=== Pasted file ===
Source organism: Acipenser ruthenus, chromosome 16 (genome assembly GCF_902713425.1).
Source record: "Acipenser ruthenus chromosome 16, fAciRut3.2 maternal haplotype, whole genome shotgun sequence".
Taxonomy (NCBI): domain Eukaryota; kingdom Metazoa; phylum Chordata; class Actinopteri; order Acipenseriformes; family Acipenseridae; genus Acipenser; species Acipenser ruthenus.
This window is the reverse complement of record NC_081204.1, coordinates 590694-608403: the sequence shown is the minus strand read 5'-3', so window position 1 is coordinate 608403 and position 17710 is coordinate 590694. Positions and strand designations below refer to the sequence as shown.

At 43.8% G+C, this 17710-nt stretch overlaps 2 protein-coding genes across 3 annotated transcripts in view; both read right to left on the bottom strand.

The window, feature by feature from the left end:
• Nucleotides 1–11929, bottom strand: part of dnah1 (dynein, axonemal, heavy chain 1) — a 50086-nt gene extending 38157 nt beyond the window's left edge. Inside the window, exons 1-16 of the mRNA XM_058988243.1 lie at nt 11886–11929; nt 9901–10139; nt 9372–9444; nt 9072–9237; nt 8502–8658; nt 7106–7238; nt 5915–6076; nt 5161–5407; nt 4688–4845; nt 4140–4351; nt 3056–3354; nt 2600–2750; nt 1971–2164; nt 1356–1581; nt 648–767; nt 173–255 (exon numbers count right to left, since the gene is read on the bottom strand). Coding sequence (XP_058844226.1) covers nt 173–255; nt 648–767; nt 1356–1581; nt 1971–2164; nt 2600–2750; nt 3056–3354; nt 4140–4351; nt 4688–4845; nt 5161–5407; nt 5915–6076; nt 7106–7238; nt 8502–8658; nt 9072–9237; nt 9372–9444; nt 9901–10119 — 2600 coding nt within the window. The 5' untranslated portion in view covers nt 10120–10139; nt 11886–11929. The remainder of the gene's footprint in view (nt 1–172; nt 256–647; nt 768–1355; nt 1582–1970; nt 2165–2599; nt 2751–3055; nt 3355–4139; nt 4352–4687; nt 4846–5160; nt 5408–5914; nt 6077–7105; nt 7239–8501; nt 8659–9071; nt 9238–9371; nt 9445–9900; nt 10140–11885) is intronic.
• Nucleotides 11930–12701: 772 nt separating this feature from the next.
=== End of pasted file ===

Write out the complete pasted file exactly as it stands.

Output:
Source organism: Acipenser ruthenus, chromosome 16 (genome assembly GCF_902713425.1).
Source record: "Acipenser ruthenus chromosome 16, fAciRut3.2 maternal haplotype, whole genome shotgun sequence".
Taxonomy (NCBI): domain Eukaryota; kingdom Metazoa; phylum Chordata; class Actinopteri; order Acipenseriformes; family Acipenseridae; genus Acipenser; species Acipenser ruthenus.
This window is the reverse complement of record NC_081204.1, coordinates 590694-608403: the sequence shown is the minus strand read 5'-3', so window position 1 is coordinate 608403 and position 17710 is coordinate 590694. Positions and strand designations below refer to the sequence as shown.

At 43.8% G+C, this 17710-nt stretch overlaps 2 protein-coding genes across 3 annotated transcripts in view; both read right to left on the bottom strand.

The window, feature by feature from the left end:
• Nucleotides 1–11929, bottom strand: part of dnah1 (dynein, axonemal, heavy chain 1) — a 50086-nt gene extending 38157 nt beyond the window's left edge. Inside the window, exons 1-16 of the mRNA XM_058988243.1 lie at nt 11886–11929; nt 9901–10139; nt 9372–9444; nt 9072–9237; nt 8502–8658; nt 7106–7238; nt 5915–6076; nt 5161–5407; nt 4688–4845; nt 4140–4351; nt 3056–3354; nt 2600–2750; nt 1971–2164; nt 1356–1581; nt 648–767; nt 173–255 (exon numbers count right to left, since the gene is read on the bottom strand). Coding sequence (XP_058844226.1) covers nt 173–255; nt 648–767; nt 1356–1581; nt 1971–2164; nt 2600–2750; nt 3056–3354; nt 4140–4351; nt 4688–4845; nt 5161–5407; nt 5915–6076; nt 7106–7238; nt 8502–8658; nt 9072–9237; nt 9372–9444; nt 9901–10119 — 2600 coding nt within the window. The 5' untranslated portion in view covers nt 10120–10139; nt 11886–11929. The remainder of the gene's footprint in view (nt 1–172; nt 256–647; nt 768–1355; nt 1582–1970; nt 2165–2599; nt 2751–3055; nt 3355–4139; nt 4352–4687; nt 4846–5160; nt 5408–5914; nt 6077–7105; nt 7239–8501; nt 8659–9071; nt 9238–9371; nt 9445–9900; nt 10140–11885) is intronic.
• Nucleotides 11930–12701: 772 nt separating this feature from the next.